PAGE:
A Recipe for Great Kugel (Kugle): Potato Cheese Casserole
I'm not sure if there's a traditional kugle recipe or if this recipe is even a kugle at all. What I do know is that a friend taught me how to make it, I loved it, and I've been making it ever since. It's a great dish to make because it can last a single person an entire week. Even better, this recipe actually tastes better after it's been refrigerated and reheated. It's both healthy and delicious (though I'm going to amend my "healthy" qualification by noting that if you add as much cheese as I do, you might be clogging your arteries). Enjoy.
- Cheddar Cheese
- Black pepper (optional)
- Bread crumbs (optional)
- Sesame Seeds (optional)
- Sunflower Seeds (optional)
- Asiago cheese (optional)
You'll notice that in the ingredients list I didn't list any amounts. That's because this kugle recipe is incredibly flexible. You can vary the amounts based on whatever ingredient you prefer. However, if you're not a person who guesses at amounts very well, I'll estimate based on using a large baking dish.
Potatoes (4-5 large), Onions (1 large white onion), Carrots (5-8 regular carrots), Garlic (1-3 cloves), Cheese (8-16 ounces), Milk (1 quart)
Using a food processor, grate the potatoes. You'll need enough potatoes to coat the bottom of the baking dish and then add another layer on top. The bottom of the dish should be fairly thickly coated.
Once you've put in the layer of potatoes, add the seasonings you prefer so that they rise up through the rest of the ingredients. I add black pepper, garlic, sesame seeds, and the layer of onions. After the layer of onions, you can then put in a layer of cheese followed by a layer of bread crumbs. At this point, you may already be to the top of your baking dish, so you may have to press down with your hands to condense everything. After the bread crumbs, put in the layer of carrots. The layer of carrots should be fairly thick as they provide a lot of the recipe's flavor. Follow that by another layer of cheese and finally the potatoes on top.
Once you have everything layered (and you can generally layer in any order you want as long as the potatoes are on the top at the end), add enough milk so that your baking dish is about half full.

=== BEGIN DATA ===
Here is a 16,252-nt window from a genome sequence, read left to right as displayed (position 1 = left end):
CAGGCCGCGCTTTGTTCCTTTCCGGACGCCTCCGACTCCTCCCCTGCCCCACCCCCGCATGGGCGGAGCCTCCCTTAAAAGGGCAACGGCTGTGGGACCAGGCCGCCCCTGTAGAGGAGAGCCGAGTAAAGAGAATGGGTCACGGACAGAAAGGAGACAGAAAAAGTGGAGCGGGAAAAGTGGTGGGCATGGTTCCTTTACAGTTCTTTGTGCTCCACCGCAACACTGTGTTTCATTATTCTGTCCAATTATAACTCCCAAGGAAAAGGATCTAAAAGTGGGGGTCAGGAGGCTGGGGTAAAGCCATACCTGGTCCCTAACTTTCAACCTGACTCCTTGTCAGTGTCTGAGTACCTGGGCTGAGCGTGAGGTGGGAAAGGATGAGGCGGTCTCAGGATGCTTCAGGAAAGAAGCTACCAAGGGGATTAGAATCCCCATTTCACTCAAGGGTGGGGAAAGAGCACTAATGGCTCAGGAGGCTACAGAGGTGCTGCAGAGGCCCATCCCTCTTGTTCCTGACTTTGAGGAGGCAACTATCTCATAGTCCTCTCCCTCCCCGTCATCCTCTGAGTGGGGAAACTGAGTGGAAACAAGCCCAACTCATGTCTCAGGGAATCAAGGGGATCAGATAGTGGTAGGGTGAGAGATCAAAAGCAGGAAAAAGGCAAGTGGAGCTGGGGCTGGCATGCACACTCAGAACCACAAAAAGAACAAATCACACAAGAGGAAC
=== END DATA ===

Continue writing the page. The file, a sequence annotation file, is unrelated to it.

Cover the entire baking dish in foil and poke some holes in the foil to let the steam out. Once the milk begins to boil, it's going to need an escape or it's going to come out the sides. Overflow is a possibility anyway, so you might want to put foil underneath to catch any drips.
Preheat your oven to 425 and bake for approximately 1 hour and 15 minutes or until the milk is no longer visibly bubbling. Pull out the kugle, let it cool down to an edible temperature, and enjoy.
I love sunflower seeds in the dish in place of or in addition to the sesame seeds.
You'll need enough cheese to bind all the ingredients and, if you want, you can actually just mix the ingredients together so that everything adheres nicely.
You can put a layer of bread crumbs over the potatoes at the very top for a more pleasing aesthetic.
I often have a hard time determining when the dish is done, so generally I'm always tasting it at the 1 hour and 15 minute mark just to make sure.
Amazingly, I always think this dish is better once it's been refrigerated and reheated.
In the picture of the finished product, I put some Asiago cheese on there. I love Asiago cheese and think it makes almost anything taste better.
If the potatoes are the top layer (sometimes I have cheese as the top layer) you do not need the foil. However, the foil does keep the moisture in and the kugle seems to cook faster. If cheese is your top layer and you use foil, you'll need to oil the foil to keep it from sticking.
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